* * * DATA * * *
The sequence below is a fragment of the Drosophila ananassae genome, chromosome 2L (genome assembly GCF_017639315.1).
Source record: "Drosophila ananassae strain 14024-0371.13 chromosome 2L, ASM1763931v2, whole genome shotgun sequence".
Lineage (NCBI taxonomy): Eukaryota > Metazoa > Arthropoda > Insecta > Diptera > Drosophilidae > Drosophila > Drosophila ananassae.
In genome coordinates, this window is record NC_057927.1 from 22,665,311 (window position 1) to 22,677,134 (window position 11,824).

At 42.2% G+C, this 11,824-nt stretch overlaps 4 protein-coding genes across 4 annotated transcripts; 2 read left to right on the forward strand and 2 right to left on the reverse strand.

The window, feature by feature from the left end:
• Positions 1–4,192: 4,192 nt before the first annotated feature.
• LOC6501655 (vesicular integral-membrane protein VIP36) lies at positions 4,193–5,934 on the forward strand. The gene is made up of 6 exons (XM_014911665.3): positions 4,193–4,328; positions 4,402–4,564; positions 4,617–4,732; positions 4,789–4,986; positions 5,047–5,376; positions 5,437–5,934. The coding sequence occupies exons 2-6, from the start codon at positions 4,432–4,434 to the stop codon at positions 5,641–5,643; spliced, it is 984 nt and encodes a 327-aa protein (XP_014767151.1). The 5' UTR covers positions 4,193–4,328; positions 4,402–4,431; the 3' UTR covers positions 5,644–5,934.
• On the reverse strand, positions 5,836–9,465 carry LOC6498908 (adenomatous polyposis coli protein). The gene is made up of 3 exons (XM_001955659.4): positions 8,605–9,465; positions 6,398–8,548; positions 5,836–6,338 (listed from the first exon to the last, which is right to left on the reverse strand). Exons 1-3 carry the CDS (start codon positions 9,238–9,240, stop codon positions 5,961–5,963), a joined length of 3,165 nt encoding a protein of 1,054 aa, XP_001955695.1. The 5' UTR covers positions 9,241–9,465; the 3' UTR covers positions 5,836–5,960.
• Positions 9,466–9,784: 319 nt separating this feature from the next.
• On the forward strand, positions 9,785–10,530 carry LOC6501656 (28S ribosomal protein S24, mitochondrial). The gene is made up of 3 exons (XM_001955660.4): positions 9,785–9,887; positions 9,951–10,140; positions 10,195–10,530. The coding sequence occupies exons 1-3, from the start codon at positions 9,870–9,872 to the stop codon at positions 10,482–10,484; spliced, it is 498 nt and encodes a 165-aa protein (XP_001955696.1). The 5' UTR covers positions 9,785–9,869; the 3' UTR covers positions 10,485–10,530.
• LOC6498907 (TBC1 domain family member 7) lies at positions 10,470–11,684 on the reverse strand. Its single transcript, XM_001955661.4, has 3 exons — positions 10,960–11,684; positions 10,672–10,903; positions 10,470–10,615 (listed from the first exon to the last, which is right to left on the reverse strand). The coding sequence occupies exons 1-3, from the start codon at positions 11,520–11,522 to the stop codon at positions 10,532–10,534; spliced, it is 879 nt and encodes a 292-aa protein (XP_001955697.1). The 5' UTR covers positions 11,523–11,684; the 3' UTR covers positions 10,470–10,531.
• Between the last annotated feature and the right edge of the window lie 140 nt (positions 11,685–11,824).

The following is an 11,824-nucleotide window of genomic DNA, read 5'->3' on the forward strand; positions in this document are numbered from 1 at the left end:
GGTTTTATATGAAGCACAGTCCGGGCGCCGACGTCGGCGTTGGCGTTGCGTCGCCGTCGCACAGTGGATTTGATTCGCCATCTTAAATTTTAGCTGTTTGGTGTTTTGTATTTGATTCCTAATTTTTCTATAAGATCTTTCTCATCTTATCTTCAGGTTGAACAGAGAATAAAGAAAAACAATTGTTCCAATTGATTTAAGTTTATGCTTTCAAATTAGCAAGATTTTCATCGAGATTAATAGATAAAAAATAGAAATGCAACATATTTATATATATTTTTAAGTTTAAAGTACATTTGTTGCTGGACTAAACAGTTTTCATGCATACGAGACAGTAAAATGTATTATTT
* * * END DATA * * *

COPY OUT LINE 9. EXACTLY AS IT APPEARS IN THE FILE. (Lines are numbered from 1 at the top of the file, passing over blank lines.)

• On the reverse strand, positions 5,836–9,465 carry LOC6498908 (adenomatous polyposis coli protein). The gene is made up of 3 exons (XM_001955659.4): positions 8,605–9,465; positions 6,398–8,548; positions 5,836–6,338 (listed from the first exon to the last, which is right to left on the reverse strand). Exons 1-3 carry the CDS (start codon positions 9,238–9,240, stop codon positions 5,961–5,963), a joined length of 3,165 nt encoding a protein of 1,054 aa, XP_001955695.1. The 5' UTR covers positions 9,241–9,465; the 3' UTR covers positions 5,836–5,960.